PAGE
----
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01 September 2010

It’s good to celebrate

It’s good to celebrate

With the arrival of a key milestone in the Christian faith, General Director Steve Clifford urges us to throw a party...

Just a week after England had been humiliated 4-1 by a young, inexperienced German team and had returned home from the World Cup, Ann and I travelled to Bonn to conduct the wedding of a German friend. The service went well, and my words of congratulations for their win (a solemn "well done") were much appreciated by the smiling German members of the congregation.

Following the marriage service came the reception, for which I was completely unprepared. The Germans have a passionate ability to celebrate a wedding, and on this occasion more than 200 guests had come from many parts of the world. There were speeches, PowerPoint presentations, music and dramas, surprise arrivals and lots of food and drink. We left exhilarated but totally exhausted well after midnight, with the cake yet to be cut and dancing just about to begin.

The Bible is full of celebrations, festivals, religious holidays and special meals with opportunities for storytelling and the enactment of dramas. The life and ministry of Jesus picks up this theme to the point that the religious leaders of the day accuse Him of excess and mixing with all the wrong kinds of people.

John's Gospel positions Jesus' very first public appearance and miracle in the context of a wedding party in Cana. If you recall, at terrible embarrassment to the hosts, the wine runs out, but Jesus well and truly rectifies the problem by supplying litres of best-quality wine (a response which has provided not a little embarrassment for some Bible teachers over the years). We can't get away from it: God seems to enjoy a party.

Saying thanks

After the wedding, I reflected on how rarely we have opportunity to look back and express our thanks. It happens in wedding speeches and at funerals and anniversaries. But why do we have to wait for a big event to come along? If you are like me, you look back over your life and you are profoundly thankful for all the people who have influenced who you are today.

"We can't get away from it: God seems to enjoy a party"

One of the most moving parts of the German wedding was when the bride and groom's schoolteacher was introduced. Martina and Uwe had met over 30 years ago when they were both 12 years old. It took them three decades to get together, and both were profoundly thankful for their class teacher, so she was invited to the wedding. They took the opportunity in front of all their guests to say thank you.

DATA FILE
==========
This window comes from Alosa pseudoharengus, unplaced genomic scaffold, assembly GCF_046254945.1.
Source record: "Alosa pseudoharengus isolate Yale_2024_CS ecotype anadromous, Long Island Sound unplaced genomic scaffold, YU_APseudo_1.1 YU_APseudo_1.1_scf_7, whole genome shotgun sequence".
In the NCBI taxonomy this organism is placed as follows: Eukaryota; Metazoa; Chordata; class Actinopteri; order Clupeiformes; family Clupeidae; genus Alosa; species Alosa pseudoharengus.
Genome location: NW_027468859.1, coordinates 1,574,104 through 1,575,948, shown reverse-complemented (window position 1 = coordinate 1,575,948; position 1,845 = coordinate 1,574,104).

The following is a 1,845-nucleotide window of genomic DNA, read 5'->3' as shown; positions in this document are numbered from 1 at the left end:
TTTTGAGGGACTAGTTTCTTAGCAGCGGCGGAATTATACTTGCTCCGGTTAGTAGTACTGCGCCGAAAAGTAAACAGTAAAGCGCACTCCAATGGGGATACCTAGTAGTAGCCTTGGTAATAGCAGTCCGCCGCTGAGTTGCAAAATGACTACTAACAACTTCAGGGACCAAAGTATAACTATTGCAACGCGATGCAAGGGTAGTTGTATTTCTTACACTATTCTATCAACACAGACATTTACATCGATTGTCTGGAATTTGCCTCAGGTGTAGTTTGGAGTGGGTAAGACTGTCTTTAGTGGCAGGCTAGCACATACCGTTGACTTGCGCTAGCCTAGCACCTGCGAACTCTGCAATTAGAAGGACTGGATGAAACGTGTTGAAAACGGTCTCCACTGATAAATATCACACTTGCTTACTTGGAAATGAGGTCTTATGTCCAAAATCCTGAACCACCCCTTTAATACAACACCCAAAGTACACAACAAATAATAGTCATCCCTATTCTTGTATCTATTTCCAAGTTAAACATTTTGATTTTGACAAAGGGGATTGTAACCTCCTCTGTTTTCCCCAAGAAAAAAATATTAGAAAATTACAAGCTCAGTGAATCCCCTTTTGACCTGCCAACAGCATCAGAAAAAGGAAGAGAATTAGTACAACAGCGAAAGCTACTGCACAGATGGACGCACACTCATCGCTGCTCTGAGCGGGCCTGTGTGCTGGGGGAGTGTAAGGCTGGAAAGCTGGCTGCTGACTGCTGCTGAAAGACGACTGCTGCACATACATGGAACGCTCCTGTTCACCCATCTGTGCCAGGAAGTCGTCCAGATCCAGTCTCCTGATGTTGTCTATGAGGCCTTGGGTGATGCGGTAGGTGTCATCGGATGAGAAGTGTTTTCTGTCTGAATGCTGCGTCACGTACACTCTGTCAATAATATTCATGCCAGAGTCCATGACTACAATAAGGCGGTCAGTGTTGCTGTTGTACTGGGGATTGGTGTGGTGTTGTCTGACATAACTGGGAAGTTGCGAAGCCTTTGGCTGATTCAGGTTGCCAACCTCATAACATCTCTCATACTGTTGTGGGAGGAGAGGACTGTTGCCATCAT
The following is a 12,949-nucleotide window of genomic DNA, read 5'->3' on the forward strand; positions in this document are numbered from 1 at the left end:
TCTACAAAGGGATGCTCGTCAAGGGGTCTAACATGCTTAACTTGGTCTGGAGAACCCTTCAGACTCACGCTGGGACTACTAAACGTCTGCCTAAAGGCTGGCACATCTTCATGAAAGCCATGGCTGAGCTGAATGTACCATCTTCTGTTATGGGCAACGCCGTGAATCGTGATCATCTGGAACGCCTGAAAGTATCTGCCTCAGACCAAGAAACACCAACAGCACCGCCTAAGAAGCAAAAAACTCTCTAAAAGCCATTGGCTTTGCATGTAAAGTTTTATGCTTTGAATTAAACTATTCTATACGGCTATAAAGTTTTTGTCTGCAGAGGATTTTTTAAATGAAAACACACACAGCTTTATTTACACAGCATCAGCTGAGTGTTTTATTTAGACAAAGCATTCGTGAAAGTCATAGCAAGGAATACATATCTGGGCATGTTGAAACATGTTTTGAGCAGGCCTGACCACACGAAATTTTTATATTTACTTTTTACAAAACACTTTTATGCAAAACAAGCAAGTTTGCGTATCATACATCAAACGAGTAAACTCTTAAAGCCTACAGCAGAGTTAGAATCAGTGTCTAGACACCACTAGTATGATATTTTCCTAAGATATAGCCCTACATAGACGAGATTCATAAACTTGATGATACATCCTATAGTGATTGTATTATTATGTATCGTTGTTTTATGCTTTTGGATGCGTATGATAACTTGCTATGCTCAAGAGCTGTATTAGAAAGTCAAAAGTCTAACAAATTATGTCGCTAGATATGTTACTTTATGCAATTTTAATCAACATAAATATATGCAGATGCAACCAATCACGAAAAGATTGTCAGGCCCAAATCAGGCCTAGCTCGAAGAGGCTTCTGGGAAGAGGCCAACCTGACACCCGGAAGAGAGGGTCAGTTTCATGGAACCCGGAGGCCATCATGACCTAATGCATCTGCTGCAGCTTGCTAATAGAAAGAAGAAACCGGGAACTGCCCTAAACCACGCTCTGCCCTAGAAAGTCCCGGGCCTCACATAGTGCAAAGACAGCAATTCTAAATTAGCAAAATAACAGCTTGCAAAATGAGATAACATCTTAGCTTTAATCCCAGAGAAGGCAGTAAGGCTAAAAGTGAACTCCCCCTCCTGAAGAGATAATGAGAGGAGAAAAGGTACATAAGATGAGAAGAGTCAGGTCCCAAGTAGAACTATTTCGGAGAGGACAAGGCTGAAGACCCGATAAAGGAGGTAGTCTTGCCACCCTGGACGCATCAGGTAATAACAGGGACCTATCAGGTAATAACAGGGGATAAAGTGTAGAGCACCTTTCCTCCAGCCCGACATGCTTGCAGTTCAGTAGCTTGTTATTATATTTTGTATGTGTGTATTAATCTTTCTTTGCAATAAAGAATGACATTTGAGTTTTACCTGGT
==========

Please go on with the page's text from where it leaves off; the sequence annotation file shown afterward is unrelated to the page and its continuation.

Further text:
I have a suggestion: we should be making contact with some of these people who have influenced our lives. Send a note, card, phone call, email, text or even make a personal visit - the purpose is simple: to say thank you.

It might be a teacher, friend, colleague, neighbour, family member or someone in church who has had an indelible impact on us. Whoever it is, we are grateful for what they brought into our lives. They might not have been perfect (none of us are) but we want to celebrate by saying thank you.

Thankfulness is one of the fundamental attitudes we, as Christians, should cultivate in our lives. In Luke's Gospel there were 10 lepers who were healed, but only one went back and said "thank you" to Jesus (Luke 17.15-19).

Celebrating the Bible could be a way of saying "thank you" to God for the wonderful and profound gift of the Scripture, which has influenced so many lives. As Martina and Uwe said their generous thanks at their wedding, let us be generous with our thanks to those who have touched our lives and those who continue to do so, however big or small.

Celebrate the Word

So in 2011 we are going to be celebrating big time. Next year is the 400th anniversary of the King James Version of the Bible, a translation that has been printed and distributed in its millions and has shaped our culture in so many ways that it's impossible to list them all.

Biblefresh, as our year of celebration is called, isn't about getting us all back to reading the Authorised Version. Neither is it about trying to make us feel guilty for not reading the Scriptures enough. However, it is an excuse to celebrate with almost 100 organisations and thousands of churches collaborating together to find fresh ways of engaging with the Bible, learning about it, supporting the translation of it and experiencing it afresh.

I love the strapline on the Biblefresh party invitation: "It could change your world". I do hope as many of us as possible will get involved as either individuals, a small group or as a whole church. My prayer is that wherever we turn next year we will find Biblefresh. Imagine conferences, Easter and summer festivals, Bible-reading notes, magazines, newspapers, YouTube, Facebook, Twitter, radio and TV all celebrating the wonderful gift God has given us in the 66 books that make up our Bible. So now is the time to plan. 

  • RSVP for the party and get the resource book, which is packed with ideas on how to maximise the opportunity, register online at: biblefresh.com

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